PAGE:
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Do countries catch cold when trading partners sneeze? Evidence from spillovers in the Baltics

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  • Kingsley I. Obiora

    (International Monetary Fund, Washington, DC)

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    Abstract

    How do countries respond to shocks from their major trading partners? This paper addresses the question in the context of the observed shifts in trade linkages between the Baltic countries and their major trading partners. Vector autoregression (VAR) models were used to examine the magnitude and sources of growth spillovers to the Baltics from key trading partners, as well as shocks from the real effective exchange rate (REER). Our results show there are significant cross-country spillovers to the Baltics, with spillovers from the EU outweighing those from Russia. Shocks to the REER generally depress growth in the Baltics, and this effect rises over time. We also find that financial and trade linkages are the dominant transmission channels of spillovers to the region, which explains the current realization of downside risks to the Baltics from the global slowdown. In general, therefore, these results suggest that the Baltics are susceptible to shocks from their key trading partners.

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    Bibliographic Info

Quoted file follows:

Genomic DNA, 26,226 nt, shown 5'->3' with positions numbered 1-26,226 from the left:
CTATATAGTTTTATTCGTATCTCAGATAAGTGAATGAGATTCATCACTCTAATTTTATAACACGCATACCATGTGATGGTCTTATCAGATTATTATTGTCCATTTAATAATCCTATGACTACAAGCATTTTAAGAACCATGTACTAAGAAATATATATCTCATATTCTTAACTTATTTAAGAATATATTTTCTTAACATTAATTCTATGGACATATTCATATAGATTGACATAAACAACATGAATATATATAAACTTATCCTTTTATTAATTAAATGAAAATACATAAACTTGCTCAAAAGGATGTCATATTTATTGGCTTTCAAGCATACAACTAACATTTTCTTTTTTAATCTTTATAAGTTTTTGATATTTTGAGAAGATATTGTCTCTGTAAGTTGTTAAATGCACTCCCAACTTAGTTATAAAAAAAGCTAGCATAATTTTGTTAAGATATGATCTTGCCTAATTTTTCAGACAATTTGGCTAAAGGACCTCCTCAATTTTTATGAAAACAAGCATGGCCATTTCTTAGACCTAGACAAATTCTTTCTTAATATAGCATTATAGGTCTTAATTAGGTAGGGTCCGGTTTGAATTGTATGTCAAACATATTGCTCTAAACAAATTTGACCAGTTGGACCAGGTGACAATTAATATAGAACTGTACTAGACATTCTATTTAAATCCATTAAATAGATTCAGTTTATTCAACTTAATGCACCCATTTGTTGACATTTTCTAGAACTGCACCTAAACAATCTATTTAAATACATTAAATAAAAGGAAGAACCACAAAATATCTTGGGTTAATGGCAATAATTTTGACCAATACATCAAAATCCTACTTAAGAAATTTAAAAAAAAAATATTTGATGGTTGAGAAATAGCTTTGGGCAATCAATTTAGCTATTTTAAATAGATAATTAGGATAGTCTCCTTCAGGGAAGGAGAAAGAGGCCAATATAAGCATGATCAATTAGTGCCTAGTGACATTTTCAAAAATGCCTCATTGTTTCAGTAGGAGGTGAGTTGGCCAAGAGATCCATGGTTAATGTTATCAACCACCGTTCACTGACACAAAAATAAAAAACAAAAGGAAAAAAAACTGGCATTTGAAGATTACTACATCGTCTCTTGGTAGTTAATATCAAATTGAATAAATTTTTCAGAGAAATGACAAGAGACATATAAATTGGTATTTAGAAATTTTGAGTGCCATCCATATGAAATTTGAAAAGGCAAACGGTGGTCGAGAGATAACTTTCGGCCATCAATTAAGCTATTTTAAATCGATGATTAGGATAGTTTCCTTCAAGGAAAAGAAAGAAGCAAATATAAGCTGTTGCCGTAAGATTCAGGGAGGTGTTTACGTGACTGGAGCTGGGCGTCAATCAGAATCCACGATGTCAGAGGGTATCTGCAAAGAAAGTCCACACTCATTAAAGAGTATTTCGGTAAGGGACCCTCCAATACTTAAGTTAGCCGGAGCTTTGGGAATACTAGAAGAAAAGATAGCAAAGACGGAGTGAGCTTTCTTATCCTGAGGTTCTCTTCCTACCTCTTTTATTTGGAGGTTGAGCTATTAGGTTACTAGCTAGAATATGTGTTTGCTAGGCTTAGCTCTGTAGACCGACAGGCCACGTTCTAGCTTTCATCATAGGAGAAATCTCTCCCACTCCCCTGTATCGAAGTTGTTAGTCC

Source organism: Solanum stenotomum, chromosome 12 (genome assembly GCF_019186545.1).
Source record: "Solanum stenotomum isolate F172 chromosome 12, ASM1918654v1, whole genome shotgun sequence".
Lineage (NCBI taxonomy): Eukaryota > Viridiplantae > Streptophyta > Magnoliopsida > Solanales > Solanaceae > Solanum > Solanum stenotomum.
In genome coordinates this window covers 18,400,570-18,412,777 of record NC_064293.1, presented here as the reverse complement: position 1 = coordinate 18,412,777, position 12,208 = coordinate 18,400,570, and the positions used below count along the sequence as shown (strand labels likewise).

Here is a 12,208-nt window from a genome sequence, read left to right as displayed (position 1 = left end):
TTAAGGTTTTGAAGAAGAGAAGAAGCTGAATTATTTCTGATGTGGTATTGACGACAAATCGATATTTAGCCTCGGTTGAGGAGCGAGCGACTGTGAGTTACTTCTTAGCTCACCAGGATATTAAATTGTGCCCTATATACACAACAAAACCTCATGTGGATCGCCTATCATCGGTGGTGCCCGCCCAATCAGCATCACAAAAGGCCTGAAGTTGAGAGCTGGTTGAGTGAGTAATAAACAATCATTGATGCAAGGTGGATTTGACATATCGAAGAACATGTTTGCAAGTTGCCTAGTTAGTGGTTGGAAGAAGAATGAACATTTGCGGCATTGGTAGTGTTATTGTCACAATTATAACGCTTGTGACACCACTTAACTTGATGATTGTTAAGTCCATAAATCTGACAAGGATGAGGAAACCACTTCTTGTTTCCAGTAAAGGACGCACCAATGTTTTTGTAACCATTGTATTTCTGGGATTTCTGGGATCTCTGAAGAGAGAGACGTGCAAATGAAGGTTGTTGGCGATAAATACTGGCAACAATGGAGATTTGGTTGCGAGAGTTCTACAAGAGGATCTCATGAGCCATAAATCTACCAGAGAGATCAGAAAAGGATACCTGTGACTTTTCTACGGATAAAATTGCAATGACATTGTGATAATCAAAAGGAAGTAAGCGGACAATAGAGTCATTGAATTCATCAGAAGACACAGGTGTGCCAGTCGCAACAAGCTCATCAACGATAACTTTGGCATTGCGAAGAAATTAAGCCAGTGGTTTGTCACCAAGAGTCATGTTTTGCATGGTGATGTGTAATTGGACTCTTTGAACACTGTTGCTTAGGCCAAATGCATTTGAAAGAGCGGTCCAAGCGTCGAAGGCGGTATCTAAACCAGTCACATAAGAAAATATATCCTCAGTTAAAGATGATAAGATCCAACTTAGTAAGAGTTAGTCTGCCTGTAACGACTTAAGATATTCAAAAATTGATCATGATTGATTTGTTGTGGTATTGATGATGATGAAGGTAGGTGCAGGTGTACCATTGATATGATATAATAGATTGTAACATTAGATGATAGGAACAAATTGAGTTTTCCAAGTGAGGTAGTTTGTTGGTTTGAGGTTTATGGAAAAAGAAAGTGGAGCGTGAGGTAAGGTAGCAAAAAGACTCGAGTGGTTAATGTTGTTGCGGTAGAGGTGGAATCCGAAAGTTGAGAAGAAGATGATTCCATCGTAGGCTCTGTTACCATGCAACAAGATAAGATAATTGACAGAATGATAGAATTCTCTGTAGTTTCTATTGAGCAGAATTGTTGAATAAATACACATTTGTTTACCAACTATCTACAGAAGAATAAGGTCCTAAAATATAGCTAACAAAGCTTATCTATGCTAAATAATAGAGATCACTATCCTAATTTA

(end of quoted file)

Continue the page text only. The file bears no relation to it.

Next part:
Article provided by Institute of Public Finance in its journal Financial Theory and Practice.

    Volume (Year): 34 (2010)
    Issue (Month): 2 ()
    Pages: 143-160

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    Handle: RePEc:ipf:finteo:v:34:y:2010:i:2:p:143-160

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    Related research

    Keywords: spillovers; Baltics; vector autoregression; financial and trade linkages;

    References

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    1. Inklaar, Robert & Jong-A-Pin, Richard & de Haan, Jakob, 2008. "Trade and business cycle synchronization in OECD countries--A re-examination," European Economic Review, Elsevier, vol. 52(4), pages 646-666, May.
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    Cited by:
    1. Yan Sun & Frigyes F Heinz & Giang Ho, 2013. "Cross-Country Linkages in Europe," IMF Working Papers 13/194, International Monetary Fund.

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